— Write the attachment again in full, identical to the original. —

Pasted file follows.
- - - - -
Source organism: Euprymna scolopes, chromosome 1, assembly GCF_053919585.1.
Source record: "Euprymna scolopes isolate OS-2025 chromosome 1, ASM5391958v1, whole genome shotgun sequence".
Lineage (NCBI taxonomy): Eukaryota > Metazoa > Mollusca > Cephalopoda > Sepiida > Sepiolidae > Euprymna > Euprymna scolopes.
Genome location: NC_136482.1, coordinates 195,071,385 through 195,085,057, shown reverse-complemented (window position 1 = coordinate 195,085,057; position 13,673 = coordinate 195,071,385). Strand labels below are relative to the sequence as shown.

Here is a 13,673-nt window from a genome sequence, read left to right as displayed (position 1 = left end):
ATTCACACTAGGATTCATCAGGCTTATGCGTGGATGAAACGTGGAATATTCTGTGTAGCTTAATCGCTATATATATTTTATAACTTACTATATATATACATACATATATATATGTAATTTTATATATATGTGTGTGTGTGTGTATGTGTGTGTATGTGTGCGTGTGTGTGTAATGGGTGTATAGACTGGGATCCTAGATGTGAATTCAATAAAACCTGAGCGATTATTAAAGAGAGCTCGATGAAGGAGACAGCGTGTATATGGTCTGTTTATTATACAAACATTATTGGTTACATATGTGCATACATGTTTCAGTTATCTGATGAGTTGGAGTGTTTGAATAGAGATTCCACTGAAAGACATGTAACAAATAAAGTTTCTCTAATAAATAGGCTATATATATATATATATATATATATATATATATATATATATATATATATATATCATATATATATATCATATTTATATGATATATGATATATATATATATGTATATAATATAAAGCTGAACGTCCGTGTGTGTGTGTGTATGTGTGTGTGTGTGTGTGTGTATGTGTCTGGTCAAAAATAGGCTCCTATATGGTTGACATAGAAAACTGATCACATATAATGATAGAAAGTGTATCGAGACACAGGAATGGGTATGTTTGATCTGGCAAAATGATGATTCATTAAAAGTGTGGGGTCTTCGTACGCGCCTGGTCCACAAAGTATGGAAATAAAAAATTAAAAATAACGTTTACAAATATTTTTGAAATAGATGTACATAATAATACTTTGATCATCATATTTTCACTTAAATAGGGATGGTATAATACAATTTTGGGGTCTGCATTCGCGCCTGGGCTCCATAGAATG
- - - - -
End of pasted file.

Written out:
Source organism: Euprymna scolopes, chromosome 1, assembly GCF_053919585.1.
Source record: "Euprymna scolopes isolate OS-2025 chromosome 1, ASM5391958v1, whole genome shotgun sequence".
Lineage (NCBI taxonomy): Eukaryota > Metazoa > Mollusca > Cephalopoda > Sepiida > Sepiolidae > Euprymna > Euprymna scolopes.
Genome location: NC_136482.1, coordinates 195,071,385 through 195,085,057, shown reverse-complemented (window position 1 = coordinate 195,085,057; position 13,673 = coordinate 195,071,385). Strand labels below are relative to the sequence as shown.

Here is a 13,673-nt window from a genome sequence, read left to right as displayed (position 1 = left end):
ATTCACACTAGGATTCATCAGGCTTATGCGTGGATGAAACGTGGAATATTCTGTGTAGCTTAATCGCTATATATATTTTATAACTTACTATATATATACATACATATATATATGTAATTTTATATATATGTGTGTGTGTGTGTATGTGTGTGTATGTGTGCGTGTGTGTGTAATGGGTGTATAGACTGGGATCCTAGATGTGAATTCAATAAAACCTGAGCGATTATTAAAGAGAGCTCGATGAAGGAGACAGCGTGTATATGGTCTGTTTATTATACAAACATTATTGGTTACATATGTGCATACATGTTTCAGTTATCTGATGAGTTGGAGTGTTTGAATAGAGATTCCACTGAAAGACATGTAACAAATAAAGTTTCTCTAATAAATAGGCTATATATATATATATATATATATATATATATATATATATATATATATATATATCATATATATATATCATATTTATATGATATATGATATATATATATATGTATATAATATAAAGCTGAACGTCCGTGTGTGTGTGTGTATGTGTGTGTGTGTGTGTGTGTATGTGTCTGGTCAAAAATAGGCTCCTATATGGTTGACATAGAAAACTGATCACATATAATGATAGAAAGTGTATCGAGACACAGGAATGGGTATGTTTGATCTGGCAAAATGATGATTCATTAAAAGTGTGGGGTCTTCGTACGCGCCTGGTCCACAAAGTATGGAAATAAAAAATTAAAAATAACGTTTACAAATATTTTTGAAATAGATGTACATAATAATACTTTGATCATCATATTTTCACTTAAATAGGGATGGTATAATACAATTTTGGGGTCTGCATTCGCGCCTGGGCTCCATAGAATG